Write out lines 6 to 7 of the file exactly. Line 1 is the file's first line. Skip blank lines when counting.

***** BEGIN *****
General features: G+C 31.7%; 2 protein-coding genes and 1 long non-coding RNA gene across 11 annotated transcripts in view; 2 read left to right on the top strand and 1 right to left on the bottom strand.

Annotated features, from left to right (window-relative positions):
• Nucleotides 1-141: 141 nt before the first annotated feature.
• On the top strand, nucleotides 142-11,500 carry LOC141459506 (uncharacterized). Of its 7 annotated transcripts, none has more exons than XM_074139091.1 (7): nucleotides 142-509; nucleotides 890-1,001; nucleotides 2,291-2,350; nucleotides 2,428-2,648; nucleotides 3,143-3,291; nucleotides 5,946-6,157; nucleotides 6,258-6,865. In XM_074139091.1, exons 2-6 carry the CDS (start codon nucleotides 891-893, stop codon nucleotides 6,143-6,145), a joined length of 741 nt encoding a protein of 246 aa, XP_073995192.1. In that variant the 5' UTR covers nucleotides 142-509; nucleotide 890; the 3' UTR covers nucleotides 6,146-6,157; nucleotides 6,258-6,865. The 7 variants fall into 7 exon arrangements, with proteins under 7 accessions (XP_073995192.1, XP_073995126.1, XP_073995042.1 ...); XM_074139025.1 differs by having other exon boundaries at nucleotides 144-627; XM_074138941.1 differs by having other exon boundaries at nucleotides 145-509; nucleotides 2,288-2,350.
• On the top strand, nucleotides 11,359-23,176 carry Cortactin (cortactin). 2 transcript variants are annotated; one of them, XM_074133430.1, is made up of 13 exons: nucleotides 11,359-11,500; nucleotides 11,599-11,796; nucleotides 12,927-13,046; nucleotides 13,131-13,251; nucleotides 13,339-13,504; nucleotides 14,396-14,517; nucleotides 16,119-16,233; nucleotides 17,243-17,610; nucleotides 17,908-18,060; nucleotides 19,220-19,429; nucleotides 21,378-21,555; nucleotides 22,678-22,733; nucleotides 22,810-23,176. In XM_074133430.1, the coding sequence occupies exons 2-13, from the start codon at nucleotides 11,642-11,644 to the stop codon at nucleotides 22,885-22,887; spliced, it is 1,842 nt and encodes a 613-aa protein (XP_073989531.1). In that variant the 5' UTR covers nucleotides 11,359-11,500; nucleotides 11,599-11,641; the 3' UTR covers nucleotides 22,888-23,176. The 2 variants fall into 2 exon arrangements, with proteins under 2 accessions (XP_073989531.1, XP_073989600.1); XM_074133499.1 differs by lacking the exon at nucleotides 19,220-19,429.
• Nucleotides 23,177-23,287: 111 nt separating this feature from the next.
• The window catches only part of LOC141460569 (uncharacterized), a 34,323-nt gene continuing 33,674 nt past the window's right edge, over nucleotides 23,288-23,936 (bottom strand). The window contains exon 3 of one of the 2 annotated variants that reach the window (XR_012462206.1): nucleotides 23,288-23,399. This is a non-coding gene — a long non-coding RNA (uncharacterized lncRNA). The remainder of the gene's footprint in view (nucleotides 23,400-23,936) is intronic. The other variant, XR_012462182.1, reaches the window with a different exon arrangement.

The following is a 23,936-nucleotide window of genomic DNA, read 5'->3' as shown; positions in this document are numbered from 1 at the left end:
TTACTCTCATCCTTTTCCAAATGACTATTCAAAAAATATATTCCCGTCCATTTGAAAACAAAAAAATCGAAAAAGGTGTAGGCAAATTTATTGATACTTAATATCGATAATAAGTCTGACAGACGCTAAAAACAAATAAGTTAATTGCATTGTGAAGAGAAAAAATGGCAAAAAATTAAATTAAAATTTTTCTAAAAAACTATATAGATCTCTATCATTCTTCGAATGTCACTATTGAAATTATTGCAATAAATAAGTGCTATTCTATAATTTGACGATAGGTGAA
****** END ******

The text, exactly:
• Nucleotides 23,177-23,287: 111 nt separating this feature from the next.
• The window catches only part of LOC141460569 (uncharacterized), a 34,323-nt gene continuing 33,674 nt past the window's right edge, over nucleotides 23,288-23,936 (bottom strand). The window contains exon 3 of one of the 2 annotated variants that reach the window (XR_012462206.1): nucleotides 23,288-23,399. This is a non-coding gene — a long non-coding RNA (uncharacterized lncRNA). The remainder of the gene's footprint in view (nucleotides 23,400-23,936) is intronic. The other variant, XR_012462182.1, reaches the window with a different exon arrangement.